The professional-academic: negotiating the relationships between professional, practitioner and academic identities among social worker and nurse educators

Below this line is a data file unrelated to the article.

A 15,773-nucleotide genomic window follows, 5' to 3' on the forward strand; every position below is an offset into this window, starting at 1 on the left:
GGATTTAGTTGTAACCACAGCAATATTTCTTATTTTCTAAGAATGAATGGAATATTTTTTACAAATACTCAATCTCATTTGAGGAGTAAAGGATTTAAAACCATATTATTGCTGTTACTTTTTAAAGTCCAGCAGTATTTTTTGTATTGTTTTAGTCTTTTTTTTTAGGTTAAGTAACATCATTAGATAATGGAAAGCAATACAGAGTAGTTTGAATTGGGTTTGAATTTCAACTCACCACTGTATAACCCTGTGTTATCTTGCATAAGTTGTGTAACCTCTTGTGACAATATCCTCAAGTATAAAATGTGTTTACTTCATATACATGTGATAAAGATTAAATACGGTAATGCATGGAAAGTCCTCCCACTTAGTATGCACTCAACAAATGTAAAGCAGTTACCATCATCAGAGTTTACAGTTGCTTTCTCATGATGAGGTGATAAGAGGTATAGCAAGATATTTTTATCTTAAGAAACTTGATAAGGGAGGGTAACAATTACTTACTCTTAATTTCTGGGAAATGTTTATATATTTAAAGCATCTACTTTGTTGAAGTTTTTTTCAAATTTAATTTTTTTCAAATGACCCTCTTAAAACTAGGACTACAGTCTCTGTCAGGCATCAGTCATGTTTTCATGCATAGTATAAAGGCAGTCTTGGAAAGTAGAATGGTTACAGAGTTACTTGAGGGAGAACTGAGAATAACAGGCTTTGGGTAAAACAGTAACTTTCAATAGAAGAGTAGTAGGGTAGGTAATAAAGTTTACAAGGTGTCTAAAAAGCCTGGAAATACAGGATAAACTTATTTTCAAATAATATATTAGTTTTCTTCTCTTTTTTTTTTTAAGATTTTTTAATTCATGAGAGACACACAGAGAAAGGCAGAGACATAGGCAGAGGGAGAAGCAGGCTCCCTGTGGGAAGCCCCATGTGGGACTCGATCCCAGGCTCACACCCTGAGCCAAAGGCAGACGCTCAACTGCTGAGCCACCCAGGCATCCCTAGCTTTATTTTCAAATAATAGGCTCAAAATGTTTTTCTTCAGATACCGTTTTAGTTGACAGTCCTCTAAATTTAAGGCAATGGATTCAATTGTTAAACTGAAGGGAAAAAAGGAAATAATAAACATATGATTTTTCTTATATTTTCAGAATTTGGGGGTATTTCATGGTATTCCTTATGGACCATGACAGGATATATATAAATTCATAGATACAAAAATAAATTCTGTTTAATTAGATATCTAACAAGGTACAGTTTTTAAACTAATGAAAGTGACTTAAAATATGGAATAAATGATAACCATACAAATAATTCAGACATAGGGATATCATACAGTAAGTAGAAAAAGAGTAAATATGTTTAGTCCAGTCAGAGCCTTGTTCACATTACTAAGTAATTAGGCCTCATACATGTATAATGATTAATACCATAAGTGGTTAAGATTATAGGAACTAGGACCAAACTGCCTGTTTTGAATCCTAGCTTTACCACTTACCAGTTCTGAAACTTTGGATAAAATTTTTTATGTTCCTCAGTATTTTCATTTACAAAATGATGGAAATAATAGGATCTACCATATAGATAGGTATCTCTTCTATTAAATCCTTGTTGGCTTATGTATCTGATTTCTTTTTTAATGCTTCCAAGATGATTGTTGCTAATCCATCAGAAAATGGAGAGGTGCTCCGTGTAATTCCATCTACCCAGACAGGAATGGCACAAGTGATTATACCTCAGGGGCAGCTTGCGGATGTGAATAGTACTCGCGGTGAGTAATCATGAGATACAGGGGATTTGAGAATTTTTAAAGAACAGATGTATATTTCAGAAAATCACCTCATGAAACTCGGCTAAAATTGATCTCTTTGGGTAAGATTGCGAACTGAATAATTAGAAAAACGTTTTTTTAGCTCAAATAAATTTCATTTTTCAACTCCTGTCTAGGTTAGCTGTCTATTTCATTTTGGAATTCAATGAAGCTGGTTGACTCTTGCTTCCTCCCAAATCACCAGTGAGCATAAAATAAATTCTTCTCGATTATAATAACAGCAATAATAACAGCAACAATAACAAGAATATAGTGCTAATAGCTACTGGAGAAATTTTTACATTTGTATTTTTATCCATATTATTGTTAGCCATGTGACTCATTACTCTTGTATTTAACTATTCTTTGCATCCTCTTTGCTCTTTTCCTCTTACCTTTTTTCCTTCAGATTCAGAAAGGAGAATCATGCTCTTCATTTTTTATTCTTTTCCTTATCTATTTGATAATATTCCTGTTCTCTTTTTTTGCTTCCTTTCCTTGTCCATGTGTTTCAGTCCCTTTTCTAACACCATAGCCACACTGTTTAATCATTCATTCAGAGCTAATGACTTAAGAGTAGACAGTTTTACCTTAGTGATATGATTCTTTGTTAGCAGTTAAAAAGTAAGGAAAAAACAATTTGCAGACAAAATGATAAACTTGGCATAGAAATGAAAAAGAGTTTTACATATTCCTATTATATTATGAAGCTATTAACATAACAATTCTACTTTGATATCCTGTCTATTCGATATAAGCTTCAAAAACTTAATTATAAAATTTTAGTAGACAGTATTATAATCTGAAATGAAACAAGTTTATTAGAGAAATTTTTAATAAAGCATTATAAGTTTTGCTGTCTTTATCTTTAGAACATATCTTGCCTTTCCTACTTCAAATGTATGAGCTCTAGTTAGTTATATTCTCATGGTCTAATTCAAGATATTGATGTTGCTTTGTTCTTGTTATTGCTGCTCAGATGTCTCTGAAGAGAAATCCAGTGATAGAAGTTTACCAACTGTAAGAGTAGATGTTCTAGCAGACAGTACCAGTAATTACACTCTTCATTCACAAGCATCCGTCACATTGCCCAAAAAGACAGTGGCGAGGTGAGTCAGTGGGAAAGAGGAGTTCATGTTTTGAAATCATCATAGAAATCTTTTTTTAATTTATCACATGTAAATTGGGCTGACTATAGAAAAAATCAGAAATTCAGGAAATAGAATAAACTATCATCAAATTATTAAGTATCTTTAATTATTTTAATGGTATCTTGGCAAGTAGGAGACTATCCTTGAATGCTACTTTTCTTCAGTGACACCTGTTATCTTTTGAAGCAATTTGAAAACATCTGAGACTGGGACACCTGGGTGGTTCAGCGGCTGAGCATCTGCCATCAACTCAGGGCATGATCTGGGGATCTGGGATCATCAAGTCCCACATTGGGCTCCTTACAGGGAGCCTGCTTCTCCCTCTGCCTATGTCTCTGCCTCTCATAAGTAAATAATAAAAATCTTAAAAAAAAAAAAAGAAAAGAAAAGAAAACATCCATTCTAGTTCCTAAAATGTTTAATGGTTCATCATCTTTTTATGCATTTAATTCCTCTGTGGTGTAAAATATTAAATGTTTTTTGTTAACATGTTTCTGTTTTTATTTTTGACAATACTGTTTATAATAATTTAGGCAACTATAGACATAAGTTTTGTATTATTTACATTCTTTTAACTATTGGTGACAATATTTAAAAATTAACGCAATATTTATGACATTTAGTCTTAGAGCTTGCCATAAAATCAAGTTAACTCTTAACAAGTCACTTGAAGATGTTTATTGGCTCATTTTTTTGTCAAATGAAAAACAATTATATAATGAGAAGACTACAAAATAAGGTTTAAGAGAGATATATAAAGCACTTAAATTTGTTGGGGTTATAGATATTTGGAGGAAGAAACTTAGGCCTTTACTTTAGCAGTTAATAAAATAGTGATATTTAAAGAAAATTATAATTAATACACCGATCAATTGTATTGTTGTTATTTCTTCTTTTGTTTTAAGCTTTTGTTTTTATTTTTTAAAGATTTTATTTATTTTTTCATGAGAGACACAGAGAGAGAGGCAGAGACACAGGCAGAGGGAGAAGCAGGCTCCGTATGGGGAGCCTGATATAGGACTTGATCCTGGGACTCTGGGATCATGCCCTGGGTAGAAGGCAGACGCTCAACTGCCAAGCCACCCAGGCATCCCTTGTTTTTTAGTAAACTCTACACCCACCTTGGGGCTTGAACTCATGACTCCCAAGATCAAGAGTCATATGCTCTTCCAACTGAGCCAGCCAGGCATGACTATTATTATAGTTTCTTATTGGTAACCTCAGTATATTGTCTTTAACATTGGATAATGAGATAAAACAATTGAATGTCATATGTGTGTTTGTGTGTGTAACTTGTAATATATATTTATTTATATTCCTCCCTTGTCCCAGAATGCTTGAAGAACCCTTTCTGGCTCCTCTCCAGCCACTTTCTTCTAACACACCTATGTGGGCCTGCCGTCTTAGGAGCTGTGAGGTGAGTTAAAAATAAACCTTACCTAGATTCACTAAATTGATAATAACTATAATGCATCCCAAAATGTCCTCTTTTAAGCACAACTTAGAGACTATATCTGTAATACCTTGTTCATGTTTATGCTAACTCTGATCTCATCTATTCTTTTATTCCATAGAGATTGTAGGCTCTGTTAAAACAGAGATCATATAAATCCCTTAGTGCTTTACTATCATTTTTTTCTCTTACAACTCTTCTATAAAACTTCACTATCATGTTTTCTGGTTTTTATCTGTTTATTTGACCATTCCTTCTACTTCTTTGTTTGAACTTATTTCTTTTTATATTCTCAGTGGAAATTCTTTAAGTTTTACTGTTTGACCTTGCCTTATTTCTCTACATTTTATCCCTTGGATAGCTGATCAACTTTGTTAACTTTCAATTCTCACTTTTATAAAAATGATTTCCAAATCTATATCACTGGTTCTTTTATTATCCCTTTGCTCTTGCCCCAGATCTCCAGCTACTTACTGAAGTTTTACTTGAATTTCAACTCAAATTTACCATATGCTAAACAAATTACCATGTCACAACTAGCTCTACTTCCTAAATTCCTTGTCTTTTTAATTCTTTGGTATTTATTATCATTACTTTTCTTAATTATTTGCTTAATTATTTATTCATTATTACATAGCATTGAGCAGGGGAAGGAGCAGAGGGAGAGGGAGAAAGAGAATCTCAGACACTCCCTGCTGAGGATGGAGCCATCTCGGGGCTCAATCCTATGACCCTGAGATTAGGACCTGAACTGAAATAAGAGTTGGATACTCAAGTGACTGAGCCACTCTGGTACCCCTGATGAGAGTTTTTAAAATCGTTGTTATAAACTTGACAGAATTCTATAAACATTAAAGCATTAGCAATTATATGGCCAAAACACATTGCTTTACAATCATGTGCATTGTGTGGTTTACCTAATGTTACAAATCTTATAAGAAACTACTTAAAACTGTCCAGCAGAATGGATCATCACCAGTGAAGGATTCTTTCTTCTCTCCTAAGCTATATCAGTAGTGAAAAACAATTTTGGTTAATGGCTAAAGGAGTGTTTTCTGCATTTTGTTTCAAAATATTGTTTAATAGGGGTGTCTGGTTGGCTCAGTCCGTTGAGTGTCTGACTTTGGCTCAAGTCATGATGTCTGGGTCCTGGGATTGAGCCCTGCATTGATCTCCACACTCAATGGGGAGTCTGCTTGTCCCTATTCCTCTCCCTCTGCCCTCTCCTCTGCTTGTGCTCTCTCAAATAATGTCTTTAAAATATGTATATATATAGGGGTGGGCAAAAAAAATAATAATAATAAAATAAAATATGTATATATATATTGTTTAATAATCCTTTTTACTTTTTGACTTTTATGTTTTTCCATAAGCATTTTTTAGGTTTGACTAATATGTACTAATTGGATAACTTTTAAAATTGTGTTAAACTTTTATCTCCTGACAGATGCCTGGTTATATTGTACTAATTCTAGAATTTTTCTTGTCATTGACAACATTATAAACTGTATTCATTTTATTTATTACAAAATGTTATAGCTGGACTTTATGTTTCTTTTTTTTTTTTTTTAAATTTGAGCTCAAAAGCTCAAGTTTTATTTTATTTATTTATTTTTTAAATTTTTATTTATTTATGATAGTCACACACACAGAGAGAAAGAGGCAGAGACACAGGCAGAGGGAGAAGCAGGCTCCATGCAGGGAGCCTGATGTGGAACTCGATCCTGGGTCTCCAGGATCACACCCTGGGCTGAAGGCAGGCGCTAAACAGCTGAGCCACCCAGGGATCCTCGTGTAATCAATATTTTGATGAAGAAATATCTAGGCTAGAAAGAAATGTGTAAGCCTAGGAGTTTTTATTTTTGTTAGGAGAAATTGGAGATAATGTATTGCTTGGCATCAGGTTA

AbstractThe study examines how nurse and social worker educators conceptualise and create academic identities through a negotiation between the interests of their professional, practitioner and academic selves. The ultimate identity position of the professionalacademic, as generated from the data, manifests as an interplay of “This is who I am” - expressed in a strong identification with, and commitment to an idealised professional mission and professional self - and “This is what I do”, realised in the teaching of students and production of professional-practitioners. The abiding intent of the professionalacademic is to transcend the limitations of the practice field and hold it – and in some instances the policy-makers - and the practitioner-self to account. Academic identity-making is framed through the ‘internal conversations’ (Archer, 2012; 2003; 2000) and ‘identifications’ (Jenkins, 2008; Lawlor,2008, Wenger, 1998) individuals adopt to establish, legitimate and maintain their position in the university. These reflect their ‘concerns and commitments’ – or orientations – to the profession, practice and the academy and shape the motivations and practices of their academic life and being. The emphasis of orientations and attendant motivations develop over time and place, variously locating individuals within a matrix of identity positions. Some positions become more fixed identity-types. It is an interpretive, qualitative study based on semi-structured interviews with nineteen academics. A thematic analysis generated a schema of identity-making processes where: orientations are a biographical mix of engagements within each of the domains; both professional-disciplinary groups express dissonance or conflict with the practice field alongside an ideological commitment to the profession; predisposing orientations and the affordances-constraints of the university produce a range of five academic identity positions: the teacher, the moral, conflicted, integrated-complete and/or disaffected academic. All the positions require negotiations that enable the forging of personally credible and authentic professional-academic identities. In this individuals become the site of complex dynamics between the profession, academy and practice. Hence, rather than as an academic tribe apart as often described and represented in the literature, these academics – like their peers in other discipline fields - also cultivate academic identities reflective of personal allegiances to professional-disciplinary concerns and commitments that shape their possibilities, positioning and potential in the academy.